He hired Evan Felts for his own CD cover… Evan encouraged carter’s eye for photography. McLean picked up a Canon 7d, zest one fix lease… teaching himself how to shoot. “This is an amazing way to get out and see all these places.”
While touring Europe, Carter taught himself by reading the booklet during his flight.
Whatever excites Carter – he goes after, following the passion. “The key is to figure out a way to take what you love to do and make it your life because at that point your life is not about your job…. you get to do what you love and not worry about getting rich and famous.”
Carter lost his dad when he was 14… He got really sick on a business trip and passed away only 24 hours later. Both parents were loving and supportive and Carters’ mom loved having bands over.
“It was great. My mom has always encouraged following passions (which enabled me to be) super focused on the drums. I felt more comfortable behind a drumset than doing anything else. When I dropped out of school, I dropped out then called my mom and told her, I didn’t ask.”
“You’re not guaranteed anything man. Until you suffer a loss like that (Carter on his father’s passing)… It makes you think… I’m going to pursue what I want to do as much as I can do it now.”
“My thing is, do whatever you’re doing to the absolute best you can every day… Beyond the music and your job and all that stuff… If you don’t treat people well… Like really well… Look them in the eye, give them a good handshake or hug… because they’re special…. You really have to treat people well… You don’t want to be known as the guy who doesn’t write someone back.”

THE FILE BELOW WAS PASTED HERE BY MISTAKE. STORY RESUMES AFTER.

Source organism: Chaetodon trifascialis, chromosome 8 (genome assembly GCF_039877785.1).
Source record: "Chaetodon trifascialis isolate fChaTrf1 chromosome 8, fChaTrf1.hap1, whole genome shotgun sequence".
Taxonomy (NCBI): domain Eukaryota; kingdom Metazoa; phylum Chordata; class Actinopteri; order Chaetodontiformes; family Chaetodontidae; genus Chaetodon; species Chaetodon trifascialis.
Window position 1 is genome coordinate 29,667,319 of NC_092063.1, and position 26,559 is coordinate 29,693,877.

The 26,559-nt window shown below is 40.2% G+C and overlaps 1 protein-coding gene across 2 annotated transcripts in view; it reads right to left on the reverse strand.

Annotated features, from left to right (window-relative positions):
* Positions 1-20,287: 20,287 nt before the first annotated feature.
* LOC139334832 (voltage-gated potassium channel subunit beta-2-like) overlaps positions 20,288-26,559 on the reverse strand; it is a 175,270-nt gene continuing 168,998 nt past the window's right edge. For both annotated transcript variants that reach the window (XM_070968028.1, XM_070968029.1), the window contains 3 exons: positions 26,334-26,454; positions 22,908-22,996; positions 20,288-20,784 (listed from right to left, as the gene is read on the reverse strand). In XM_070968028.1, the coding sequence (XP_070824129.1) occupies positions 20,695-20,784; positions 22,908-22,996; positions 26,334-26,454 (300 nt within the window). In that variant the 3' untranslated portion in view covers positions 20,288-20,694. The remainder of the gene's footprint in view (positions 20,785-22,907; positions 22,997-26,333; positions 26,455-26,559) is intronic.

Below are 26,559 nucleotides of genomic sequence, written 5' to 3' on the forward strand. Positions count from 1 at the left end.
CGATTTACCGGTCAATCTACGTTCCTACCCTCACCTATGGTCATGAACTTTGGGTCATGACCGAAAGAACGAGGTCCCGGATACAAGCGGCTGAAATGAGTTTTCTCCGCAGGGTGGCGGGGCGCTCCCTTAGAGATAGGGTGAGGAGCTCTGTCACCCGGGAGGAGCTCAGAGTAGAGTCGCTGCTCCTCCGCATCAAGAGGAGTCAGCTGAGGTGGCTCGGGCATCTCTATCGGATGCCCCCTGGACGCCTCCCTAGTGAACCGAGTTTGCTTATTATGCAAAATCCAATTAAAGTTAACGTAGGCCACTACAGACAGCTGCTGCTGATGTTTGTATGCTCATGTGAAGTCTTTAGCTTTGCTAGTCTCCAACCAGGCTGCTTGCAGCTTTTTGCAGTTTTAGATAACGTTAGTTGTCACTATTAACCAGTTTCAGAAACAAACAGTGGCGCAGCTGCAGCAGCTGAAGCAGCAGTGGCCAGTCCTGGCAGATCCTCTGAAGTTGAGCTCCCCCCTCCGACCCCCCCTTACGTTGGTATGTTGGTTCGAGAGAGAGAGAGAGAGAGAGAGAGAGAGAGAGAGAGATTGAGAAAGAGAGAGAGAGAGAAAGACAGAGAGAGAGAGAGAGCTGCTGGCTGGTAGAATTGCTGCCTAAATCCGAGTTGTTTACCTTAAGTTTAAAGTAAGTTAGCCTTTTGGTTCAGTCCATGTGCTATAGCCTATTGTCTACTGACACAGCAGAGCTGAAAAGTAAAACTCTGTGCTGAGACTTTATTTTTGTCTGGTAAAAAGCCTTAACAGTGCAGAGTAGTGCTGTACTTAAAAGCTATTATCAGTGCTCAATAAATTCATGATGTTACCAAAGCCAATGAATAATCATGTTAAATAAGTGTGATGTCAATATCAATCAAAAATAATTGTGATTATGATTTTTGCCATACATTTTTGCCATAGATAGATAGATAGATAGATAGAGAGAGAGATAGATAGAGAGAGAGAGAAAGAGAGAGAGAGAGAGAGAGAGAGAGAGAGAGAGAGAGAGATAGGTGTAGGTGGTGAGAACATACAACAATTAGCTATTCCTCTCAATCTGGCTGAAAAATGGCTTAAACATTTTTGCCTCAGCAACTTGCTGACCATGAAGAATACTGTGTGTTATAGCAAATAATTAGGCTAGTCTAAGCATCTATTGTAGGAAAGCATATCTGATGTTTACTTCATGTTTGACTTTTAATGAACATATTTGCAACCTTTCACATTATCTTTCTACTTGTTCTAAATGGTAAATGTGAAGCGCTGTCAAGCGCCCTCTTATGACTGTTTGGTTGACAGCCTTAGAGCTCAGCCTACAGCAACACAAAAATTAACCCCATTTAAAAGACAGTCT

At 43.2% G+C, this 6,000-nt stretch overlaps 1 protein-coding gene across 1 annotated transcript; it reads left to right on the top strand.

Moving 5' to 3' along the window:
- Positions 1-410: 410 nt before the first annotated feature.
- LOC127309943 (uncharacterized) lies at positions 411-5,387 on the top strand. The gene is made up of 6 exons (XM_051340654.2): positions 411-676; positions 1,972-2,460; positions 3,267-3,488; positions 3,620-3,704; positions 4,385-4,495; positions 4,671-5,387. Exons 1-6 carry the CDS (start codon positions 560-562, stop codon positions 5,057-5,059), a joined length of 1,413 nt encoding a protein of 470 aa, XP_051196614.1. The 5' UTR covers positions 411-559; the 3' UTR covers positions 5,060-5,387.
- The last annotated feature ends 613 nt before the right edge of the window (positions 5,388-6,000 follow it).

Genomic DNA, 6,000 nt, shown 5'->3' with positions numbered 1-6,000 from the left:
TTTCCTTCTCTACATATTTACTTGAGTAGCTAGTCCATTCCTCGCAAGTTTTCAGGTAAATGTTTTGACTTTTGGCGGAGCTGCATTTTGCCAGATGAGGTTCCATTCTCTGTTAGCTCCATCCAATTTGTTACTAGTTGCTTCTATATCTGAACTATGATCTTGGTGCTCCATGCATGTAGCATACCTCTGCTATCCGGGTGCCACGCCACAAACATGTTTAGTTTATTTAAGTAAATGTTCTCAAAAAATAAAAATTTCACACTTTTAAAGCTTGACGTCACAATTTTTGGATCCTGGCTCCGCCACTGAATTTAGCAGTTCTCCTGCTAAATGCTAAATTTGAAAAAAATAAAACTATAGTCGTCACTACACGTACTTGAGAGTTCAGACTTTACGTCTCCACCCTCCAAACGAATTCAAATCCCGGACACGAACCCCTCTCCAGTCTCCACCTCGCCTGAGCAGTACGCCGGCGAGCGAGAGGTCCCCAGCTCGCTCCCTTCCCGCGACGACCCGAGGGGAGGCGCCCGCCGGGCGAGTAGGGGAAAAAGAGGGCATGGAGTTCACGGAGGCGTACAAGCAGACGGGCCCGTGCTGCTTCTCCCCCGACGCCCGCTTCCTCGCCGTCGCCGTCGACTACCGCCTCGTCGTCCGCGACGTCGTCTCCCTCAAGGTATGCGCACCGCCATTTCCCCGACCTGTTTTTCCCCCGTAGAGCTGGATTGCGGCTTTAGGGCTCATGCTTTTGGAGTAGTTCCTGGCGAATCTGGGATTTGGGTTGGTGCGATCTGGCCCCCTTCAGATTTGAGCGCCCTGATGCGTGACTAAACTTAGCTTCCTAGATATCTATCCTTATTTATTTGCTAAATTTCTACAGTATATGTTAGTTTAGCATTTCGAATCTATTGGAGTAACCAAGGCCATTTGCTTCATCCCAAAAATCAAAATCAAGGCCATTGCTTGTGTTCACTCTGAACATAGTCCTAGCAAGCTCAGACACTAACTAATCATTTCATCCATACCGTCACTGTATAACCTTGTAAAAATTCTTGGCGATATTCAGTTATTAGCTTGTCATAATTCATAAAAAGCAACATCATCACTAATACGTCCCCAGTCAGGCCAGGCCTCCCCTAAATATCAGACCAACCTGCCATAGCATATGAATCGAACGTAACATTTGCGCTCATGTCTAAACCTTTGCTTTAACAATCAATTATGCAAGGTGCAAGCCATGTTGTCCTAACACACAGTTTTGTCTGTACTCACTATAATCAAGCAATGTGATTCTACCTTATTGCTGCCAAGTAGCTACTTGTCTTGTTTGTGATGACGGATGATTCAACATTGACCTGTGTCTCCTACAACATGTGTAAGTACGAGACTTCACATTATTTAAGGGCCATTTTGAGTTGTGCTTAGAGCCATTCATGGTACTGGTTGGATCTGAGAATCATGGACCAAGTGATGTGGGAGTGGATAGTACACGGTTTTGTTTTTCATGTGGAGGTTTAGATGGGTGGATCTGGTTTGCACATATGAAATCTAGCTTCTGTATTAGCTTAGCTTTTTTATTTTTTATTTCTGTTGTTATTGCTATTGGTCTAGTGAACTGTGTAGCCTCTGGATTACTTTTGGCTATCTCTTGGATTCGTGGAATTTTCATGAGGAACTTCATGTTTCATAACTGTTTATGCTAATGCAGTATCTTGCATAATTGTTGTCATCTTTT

“A lot of the stuff I play is really simple. I’m way more concerned with the sound and textures. Letting the instrument breathe.”
“Learning is doing. you have to jump in and push. Try to do something you think is absolutely impossible, and I learn by doing. I don’t have a secret. If you’re paying attention to things, you have to really pay attention.”
“People are on their phones… Walking through traffic… It’s terrifying…. You’re missing the world around you…. It’s relationships that come out of that stuff.”
“Be present throughout your day… that has to do with playing as well.”
“You need to go back to basic stuff… how is my single stroke roll? Is it a 6 on a scale of 1 to 10? Start as quiet and slow as you can play… You’ll get better in a week if you’re actually paying attention to the sound you’re creating… You haven’t analyzed your basic stuff.”
Carter on the ‘Greats’: “Their base level is so solid that anything on top won’t waver at all. it’s got this huge foundation that it’s sitting on.”
“Be super honest with yourself about good and bad, practicing what’s terrible. Get out of your way. I live an hour outside of the studio. I sit in the studio with a cup of coffee and let the day dictate the way I’m going.”
“Put on a click at 50 and play a rock groove. Hi-hat, kick and snare meeting at 50BPM, locked in like your life depends on it. 70-80% fail at this. That’s the stuff you gotta practice.”
Co-founder of @180Drums and @SundaySeat. A lover of all things drums. I have toured and recorded with various artists, constantly refining my craft. I spend my time working on 180Drums.com, Sunday Seat and various other projects, inspiring and raising up other drummers and young entrepreneurs when time permits. A good book and cup of coffee is always near by.
All around bad to the bone. Mark tapes not only the intro and outro of the podcast but he’s also a killer drummer in his own right. When Mark isn’t out touring with Manafest or other artists he can be found in his studio recording satellite drum tracks for artists all over the world and mixing the latest 180 Drums Podcast episode. He’s the real deal.